Garcia Survival Knife Made in Brazil, rare New Old Stock
The Garcia was a copy of the Hackman Survival Knife that was developed in response to a shortage of Randall 18 knives for the Vietnam War in the late 60’s early 70’s. The Hackman Survival Knife was designed by Ken Warner and Pete Dickey and produced in Finland. The Garcia came out after the Hackman stopped production and was shaped the same but it was a lighter knife with a 3/16th thick blade instead of Hackman’s ¼” thick blade. It made it a little easier to handle and carry with less weight in the blade, but it did not lack durability. It was made in Brazil and featured a survival kit in the sheath with a whistle, compass, sharpening stone and flint sparker. Like the Randall 18, the handle was hollow, watertight and had space to store additional survival items like fishing line, hooks and matches, although many Vietnam Vets used the space as well for needed pills. Blade is 6 3/4”, OAL 10 ¾” and weighs 12 oz for the knife and 19 OZ for the knife and sheath. Printed on the back of the sheath is Brazil.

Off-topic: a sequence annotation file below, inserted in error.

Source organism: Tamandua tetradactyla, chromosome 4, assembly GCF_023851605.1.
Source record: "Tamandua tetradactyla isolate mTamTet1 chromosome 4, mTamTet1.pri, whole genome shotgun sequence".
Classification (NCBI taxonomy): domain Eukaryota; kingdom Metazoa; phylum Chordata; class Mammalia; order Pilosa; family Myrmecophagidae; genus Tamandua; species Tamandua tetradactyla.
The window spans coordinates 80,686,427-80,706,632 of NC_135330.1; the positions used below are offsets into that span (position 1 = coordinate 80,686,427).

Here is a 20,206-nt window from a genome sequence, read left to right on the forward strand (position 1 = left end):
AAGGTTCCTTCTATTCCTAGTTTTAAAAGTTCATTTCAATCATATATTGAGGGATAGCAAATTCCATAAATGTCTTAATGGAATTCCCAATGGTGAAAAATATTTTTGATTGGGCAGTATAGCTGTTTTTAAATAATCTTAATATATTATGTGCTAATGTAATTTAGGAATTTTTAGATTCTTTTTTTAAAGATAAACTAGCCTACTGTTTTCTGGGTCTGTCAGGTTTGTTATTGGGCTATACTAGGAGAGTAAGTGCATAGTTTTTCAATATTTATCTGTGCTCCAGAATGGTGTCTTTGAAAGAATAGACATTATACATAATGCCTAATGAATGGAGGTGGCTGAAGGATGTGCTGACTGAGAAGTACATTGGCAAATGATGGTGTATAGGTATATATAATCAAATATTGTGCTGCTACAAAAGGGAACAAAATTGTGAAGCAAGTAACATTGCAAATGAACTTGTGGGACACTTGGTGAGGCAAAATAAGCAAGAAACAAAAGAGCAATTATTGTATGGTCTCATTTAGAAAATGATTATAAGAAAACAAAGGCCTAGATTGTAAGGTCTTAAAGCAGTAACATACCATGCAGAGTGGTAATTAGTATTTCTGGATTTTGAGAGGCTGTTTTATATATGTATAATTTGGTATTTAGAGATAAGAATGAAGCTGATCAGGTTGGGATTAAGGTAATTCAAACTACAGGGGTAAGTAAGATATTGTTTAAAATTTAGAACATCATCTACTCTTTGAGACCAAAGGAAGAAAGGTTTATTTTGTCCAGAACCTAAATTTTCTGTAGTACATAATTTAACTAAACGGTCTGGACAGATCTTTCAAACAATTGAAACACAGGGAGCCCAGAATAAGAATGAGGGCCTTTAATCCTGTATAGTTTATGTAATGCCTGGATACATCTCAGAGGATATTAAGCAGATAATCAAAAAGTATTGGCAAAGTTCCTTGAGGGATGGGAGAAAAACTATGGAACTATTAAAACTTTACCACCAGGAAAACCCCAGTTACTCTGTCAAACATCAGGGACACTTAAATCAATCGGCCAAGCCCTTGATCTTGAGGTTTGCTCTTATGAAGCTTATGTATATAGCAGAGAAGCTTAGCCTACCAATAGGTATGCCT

Because this knife was manufactured in response to the Vietnam War, the knife’s sheath was adapted to fit the military system of attaching to the GI webbed belt. This knife is New Old Stock and has some spots on it. Examine carefully. The compass needle and plastic cover were loose in the box, I attached them for the photo.
Many of you will recognize Garcia as the manufacturer of the unstoppable and reliable Garcia Mitchell fishing reels like the model 300 or 308.
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